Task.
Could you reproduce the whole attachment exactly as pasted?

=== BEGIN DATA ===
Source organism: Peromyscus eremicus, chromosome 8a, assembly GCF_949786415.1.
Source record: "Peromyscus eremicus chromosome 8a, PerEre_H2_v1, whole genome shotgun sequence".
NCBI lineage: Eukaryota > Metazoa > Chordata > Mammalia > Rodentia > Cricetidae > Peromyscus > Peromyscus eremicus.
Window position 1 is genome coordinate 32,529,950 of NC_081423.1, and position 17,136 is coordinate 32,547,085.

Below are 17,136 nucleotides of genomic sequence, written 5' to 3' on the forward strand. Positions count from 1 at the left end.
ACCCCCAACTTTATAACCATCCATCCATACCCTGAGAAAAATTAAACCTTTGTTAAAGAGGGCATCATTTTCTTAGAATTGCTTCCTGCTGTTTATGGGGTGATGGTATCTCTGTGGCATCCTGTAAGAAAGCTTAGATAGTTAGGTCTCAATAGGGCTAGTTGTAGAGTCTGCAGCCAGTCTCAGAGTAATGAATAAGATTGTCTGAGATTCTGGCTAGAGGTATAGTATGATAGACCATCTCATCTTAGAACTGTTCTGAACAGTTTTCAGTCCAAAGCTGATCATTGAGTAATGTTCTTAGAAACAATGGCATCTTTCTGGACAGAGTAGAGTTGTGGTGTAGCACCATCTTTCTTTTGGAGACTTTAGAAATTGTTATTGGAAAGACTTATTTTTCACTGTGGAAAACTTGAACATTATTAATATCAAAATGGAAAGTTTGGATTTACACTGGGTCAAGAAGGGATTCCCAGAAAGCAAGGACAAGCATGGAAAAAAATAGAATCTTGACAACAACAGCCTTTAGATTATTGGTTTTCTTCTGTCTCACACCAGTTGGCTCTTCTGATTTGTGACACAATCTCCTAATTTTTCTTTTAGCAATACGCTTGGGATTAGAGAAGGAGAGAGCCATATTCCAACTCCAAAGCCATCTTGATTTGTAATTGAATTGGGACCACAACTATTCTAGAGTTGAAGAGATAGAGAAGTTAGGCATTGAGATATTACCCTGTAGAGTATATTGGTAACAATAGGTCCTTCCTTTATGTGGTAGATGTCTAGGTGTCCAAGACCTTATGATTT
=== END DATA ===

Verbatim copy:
Source organism: Peromyscus eremicus, chromosome 8a, assembly GCF_949786415.1.
Source record: "Peromyscus eremicus chromosome 8a, PerEre_H2_v1, whole genome shotgun sequence".
NCBI lineage: Eukaryota > Metazoa > Chordata > Mammalia > Rodentia > Cricetidae > Peromyscus > Peromyscus eremicus.
Window position 1 is genome coordinate 32,529,950 of NC_081423.1, and position 17,136 is coordinate 32,547,085.

Below are 17,136 nucleotides of genomic sequence, written 5' to 3' on the forward strand. Positions count from 1 at the left end.
ACCCCCAACTTTATAACCATCCATCCATACCCTGAGAAAAATTAAACCTTTGTTAAAGAGGGCATCATTTTCTTAGAATTGCTTCCTGCTGTTTATGGGGTGATGGTATCTCTGTGGCATCCTGTAAGAAAGCTTAGATAGTTAGGTCTCAATAGGGCTAGTTGTAGAGTCTGCAGCCAGTCTCAGAGTAATGAATAAGATTGTCTGAGATTCTGGCTAGAGGTATAGTATGATAGACCATCTCATCTTAGAACTGTTCTGAACAGTTTTCAGTCCAAAGCTGATCATTGAGTAATGTTCTTAGAAACAATGGCATCTTTCTGGACAGAGTAGAGTTGTGGTGTAGCACCATCTTTCTTTTGGAGACTTTAGAAATTGTTATTGGAAAGACTTATTTTTCACTGTGGAAAACTTGAACATTATTAATATCAAAATGGAAAGTTTGGATTTACACTGGGTCAAGAAGGGATTCCCAGAAAGCAAGGACAAGCATGGAAAAAAATAGAATCTTGACAACAACAGCCTTTAGATTATTGGTTTTCTTCTGTCTCACACCAGTTGGCTCTTCTGATTTGTGACACAATCTCCTAATTTTTCTTTTAGCAATACGCTTGGGATTAGAGAAGGAGAGAGCCATATTCCAACTCCAAAGCCATCTTGATTTGTAATTGAATTGGGACCACAACTATTCTAGAGTTGAAGAGATAGAGAAGTTAGGCATTGAGATATTACCCTGTAGAGTATATTGGTAACAATAGGTCCTTCCTTTATGTGGTAGATGTCTAGGTGTCCAAGACCTTATGATTT